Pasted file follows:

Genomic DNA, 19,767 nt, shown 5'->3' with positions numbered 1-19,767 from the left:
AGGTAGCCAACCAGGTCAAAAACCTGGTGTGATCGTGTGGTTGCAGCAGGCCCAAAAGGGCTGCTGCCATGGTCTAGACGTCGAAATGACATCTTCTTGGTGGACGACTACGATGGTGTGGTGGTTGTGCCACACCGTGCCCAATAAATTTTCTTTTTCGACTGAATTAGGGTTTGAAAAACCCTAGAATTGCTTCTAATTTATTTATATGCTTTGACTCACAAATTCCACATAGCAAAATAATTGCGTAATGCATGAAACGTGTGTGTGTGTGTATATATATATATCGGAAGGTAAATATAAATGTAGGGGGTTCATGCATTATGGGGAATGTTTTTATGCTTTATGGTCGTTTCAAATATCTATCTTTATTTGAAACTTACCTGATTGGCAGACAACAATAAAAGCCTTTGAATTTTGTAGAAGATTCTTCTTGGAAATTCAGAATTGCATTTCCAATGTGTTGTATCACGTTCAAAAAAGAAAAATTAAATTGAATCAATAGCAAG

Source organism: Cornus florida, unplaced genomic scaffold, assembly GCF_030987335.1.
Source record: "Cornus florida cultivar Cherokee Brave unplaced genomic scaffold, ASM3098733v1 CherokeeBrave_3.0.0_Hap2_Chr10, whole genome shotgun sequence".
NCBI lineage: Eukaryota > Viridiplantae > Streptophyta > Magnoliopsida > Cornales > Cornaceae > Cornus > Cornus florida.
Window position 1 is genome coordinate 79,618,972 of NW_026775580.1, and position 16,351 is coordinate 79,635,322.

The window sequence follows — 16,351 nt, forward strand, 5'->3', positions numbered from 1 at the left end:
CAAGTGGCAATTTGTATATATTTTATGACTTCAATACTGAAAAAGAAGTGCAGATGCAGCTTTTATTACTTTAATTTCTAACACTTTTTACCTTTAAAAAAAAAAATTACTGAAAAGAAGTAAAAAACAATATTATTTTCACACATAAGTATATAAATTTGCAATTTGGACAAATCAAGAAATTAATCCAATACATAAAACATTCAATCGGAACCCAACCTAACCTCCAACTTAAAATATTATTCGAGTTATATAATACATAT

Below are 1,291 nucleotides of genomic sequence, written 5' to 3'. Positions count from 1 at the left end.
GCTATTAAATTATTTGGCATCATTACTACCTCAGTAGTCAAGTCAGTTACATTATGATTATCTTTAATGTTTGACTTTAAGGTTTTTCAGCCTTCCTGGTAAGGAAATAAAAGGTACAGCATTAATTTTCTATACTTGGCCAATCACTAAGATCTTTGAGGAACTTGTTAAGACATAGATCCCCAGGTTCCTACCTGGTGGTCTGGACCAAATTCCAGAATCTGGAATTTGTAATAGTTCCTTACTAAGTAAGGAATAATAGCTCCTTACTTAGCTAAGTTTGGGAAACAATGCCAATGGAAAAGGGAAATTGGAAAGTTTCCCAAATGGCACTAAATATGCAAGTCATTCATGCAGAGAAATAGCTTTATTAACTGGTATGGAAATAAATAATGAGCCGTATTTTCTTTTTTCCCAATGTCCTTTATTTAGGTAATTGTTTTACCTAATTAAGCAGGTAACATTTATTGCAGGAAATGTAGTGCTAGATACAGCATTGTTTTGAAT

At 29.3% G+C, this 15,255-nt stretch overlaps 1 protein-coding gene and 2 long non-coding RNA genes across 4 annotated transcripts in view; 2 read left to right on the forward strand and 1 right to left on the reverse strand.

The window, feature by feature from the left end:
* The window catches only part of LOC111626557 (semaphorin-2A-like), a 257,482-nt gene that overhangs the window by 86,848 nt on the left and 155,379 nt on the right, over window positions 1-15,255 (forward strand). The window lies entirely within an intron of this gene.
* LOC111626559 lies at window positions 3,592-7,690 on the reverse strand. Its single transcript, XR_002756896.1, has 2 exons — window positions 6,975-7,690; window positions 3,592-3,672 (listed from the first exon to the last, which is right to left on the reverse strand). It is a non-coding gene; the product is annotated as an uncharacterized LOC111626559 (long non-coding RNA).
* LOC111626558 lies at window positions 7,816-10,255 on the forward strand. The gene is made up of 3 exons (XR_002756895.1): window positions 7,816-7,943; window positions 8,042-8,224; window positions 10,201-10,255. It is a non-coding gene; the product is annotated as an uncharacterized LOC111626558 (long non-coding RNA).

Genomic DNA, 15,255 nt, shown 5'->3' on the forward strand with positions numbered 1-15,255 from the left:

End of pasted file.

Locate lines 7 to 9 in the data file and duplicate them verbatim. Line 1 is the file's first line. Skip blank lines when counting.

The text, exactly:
The window sequence follows — 16,351 nt, forward strand, 5'->3', positions numbered from 1 at the left end:
CAAGTGGCAATTTGTATATATTTTATGACTTCAATACTGAAAAAGAAGTGCAGATGCAGCTTTTATTACTTTAATTTCTAACACTTTTTACCTTTAAAAAAAAAAATTACTGAAAAGAAGTAAAAAACAATATTATTTTCACACATAAGTATATAAATTTGCAATTTGGACAAATCAAGAAATTAATCCAATACATAAAACATTCAATCGGAACCCAACCTAACCTCCAACTTAAAATATTATTCGAGTTATATAATACATAT

Below are 1,291 nucleotides of genomic sequence, written 5' to 3'. Positions count from 1 at the left end.